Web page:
Organising Learner Participation


Learner Participation can take place through learner participation fora, a school council or a whole-school pupil parliament. There is no one set structure, only the set principle that the body of learners is set up to represent all learners on issues that affect them. To be effective it must be representative of the views of all the learners. The least vocal learners must be given opportunities to have a ‘voice’. This may be through class circle time, class councils or a suggestions box/book, which may all feed ideas into the learner participation forum. There are many ways to reach marginalised groups which you may wish to consider:

  • Fully embed rights and participation into the culture and ethos of the school
  • Look at your participation forum, check who is not represented, and invite them to attend a forum meeting
  • Promote ways to involve all learners in having a say in their school
  • Regularly change members of forum groups to help get more pupils involved
  • Training learners in the skills they need to listen and say what they think

Types of participation: 

Learner Participation Forums - usually organised around key topics: Learner Voice, Peer Supporters and Mediators, School Effectiveness groups, Healthy Schools, Eco-groups

School Councils – no fixed structure but usually have 1 or 2 representatives from each class in smaller schools. In larger school the class representative might feed into a larger Year Council who then have Lead Year Representatives to report to whole School Council.

Pupil Parliament – This is particularly popular in smaller schools where all pupils sit in the pupil parliament with some pupils elected as ‘ministers’ to take on specific roles within the school community


Firstly, decisions will need to be made about: rules for the elections, election procedures, number of representatives and how long they will serve. A consultation process between the Learner Participation Link Person, (this could be a member of SMT, a governor or member of staff), learners, senior staff and governors will establish these election procedures. In addition the whole school should receive training on the election process and what their participation group is for. Candidates can then come forward as nominees and each can produce a manifesto.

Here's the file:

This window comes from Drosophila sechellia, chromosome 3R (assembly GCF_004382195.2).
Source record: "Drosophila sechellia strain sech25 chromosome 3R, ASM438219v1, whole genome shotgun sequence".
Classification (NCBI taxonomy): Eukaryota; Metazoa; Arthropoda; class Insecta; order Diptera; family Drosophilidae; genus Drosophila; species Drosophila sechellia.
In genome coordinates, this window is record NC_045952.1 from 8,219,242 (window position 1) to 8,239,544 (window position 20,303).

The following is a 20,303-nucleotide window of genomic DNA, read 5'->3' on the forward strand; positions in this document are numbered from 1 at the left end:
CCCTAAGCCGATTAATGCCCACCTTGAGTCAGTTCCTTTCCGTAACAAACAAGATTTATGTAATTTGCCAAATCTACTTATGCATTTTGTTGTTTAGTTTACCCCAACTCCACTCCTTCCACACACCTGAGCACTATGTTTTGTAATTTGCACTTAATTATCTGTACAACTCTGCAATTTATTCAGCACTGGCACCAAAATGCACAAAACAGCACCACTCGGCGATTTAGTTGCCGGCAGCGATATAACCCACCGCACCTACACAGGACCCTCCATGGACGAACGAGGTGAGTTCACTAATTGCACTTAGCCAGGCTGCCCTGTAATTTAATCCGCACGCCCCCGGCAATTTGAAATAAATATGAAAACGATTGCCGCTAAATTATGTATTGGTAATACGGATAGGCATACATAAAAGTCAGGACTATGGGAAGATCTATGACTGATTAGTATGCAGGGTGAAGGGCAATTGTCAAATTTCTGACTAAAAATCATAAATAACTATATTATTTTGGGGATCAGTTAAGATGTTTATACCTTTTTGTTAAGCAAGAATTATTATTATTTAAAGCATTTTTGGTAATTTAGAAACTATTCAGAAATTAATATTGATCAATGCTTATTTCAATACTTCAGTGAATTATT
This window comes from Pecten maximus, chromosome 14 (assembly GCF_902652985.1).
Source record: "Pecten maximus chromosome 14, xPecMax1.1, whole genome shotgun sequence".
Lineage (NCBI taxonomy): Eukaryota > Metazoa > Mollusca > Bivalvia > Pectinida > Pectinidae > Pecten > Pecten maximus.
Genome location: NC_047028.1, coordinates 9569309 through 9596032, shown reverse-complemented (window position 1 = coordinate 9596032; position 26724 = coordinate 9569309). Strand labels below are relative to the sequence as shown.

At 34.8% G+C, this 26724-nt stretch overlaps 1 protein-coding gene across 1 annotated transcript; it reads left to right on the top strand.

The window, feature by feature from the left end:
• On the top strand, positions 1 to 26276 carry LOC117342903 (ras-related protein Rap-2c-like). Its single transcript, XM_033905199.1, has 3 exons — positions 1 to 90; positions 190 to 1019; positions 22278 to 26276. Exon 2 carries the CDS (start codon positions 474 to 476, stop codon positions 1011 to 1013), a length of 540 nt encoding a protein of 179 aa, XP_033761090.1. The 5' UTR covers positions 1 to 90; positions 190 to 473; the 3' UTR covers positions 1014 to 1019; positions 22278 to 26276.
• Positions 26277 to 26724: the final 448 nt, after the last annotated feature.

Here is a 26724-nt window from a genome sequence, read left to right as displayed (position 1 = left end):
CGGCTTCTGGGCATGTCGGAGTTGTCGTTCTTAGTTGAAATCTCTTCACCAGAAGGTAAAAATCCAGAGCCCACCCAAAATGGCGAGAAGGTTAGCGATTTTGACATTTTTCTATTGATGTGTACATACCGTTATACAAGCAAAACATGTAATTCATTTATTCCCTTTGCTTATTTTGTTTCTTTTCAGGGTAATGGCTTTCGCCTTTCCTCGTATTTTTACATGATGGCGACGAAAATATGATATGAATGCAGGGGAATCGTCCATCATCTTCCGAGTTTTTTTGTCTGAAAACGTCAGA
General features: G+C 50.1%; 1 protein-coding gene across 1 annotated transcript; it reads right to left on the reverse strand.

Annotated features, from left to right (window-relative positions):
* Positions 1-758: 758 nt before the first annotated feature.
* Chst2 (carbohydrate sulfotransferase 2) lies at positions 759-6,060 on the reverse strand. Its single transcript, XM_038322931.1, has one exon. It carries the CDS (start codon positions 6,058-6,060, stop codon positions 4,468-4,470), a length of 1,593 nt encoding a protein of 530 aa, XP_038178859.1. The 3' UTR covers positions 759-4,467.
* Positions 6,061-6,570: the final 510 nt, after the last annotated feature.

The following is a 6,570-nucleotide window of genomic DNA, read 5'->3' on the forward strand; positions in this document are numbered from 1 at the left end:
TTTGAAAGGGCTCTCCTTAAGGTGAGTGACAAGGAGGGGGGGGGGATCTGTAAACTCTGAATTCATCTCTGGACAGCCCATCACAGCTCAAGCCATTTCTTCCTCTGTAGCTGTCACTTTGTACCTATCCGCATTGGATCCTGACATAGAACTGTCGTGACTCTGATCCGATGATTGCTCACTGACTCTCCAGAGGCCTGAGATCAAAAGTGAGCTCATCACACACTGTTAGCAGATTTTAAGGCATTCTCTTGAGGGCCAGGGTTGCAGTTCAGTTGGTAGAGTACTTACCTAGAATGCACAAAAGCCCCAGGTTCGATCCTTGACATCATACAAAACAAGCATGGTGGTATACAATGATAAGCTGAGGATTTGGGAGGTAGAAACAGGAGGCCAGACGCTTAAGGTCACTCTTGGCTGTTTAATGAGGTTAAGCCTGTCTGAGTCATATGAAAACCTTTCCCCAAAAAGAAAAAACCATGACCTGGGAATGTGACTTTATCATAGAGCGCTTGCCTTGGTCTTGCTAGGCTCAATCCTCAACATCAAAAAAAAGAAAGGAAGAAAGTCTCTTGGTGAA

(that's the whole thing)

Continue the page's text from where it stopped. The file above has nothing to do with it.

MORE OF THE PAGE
There are different ways of organising the elections, but in all cases, the following rules should apply:

  • Only learners can vote
  • One learner one vote
  • Voting should be by secret ballot
  • Learners count votes supervised by a teacher
  • The Learner Participation Forum represents the whole school


All members of the school community should have training about the role of learner participation within the school, and understand their responsibilities in facilitating it. This should include not only learners and teaching staff but also SLT and governors. Nominees will need instructions when they take up their roles on how to be an effective representative and in the skills of representation, patience and realism.

The Constitution:

This is an important, living document that will set out clear guidance on the role of the learner participation forum. It will ideally set out:

  • Anything the forum will always do and anything it can’t do
  • What is expected of people involved in the forum
  • Election process
  • Management roles & responsibilities 
  • Administration and planning procedures
  • The process for ‘hand-over’ of forum activities when terms of office are complete

Commit to Projects:

Next you need to set-up your focus areas. Gather opinions from across the school body about what these should be and consider desired outcomes. Consultation with Senior Leadership Team is essential as they can highlight key areas in the School Development Plan, and have the power to allocate time for the group’s activities and give it a budget.


The importance of an open and transparent communication system cannot be over-emphasised. The whole school community needs to be consulted on agendas and feel that they are able to submit their ideas for discussion. The school has many ways of facilitating this from meetings to newsletters, assemblies to information evenings, notice boards to websites.


Carrying out an annual audit is good practice. It allows you to anonymously gather the school community’s views on the effectiveness of the learner participation forum and draw up a development plan for the following year. Frank and open appraisal will ensure that your learner participation group is not tokenistic, rather that it demonstrates true citizenship and shared decision-making in your school. The School Councils UK website provides a really good structure for a Learner Voice Questionnaire. Or you could design one yourself at Google Surveys or use Survey Monkey if you are signed-up in your school. What’s important is that you gather the opinions of all learners, staff and governors on the effectiveness of learner participation in your school. Once this has been done a Learner Participation Development Plan can be written to show how the school will improve practice the following year.

And Finally:

Remember that each school is on its own the journey to shared decision-making. What is fundamentally important is that your school has a clear picture of what that final goal looks like, and is taking steps towards it. Shared decision-making won’t happen overnight and there will be much to learn along the way, lessons that will be unique to your learners and your school. Be brave in your commitment to working in a rights-respecting school, determined in your support of, and belief in, learner participation. Be resilient when you face challenges. Always remember, meaningful and inclusive engagement and participation of learners of all ages and abilities in their education, will not only improve outcomes for learners but for the whole school community.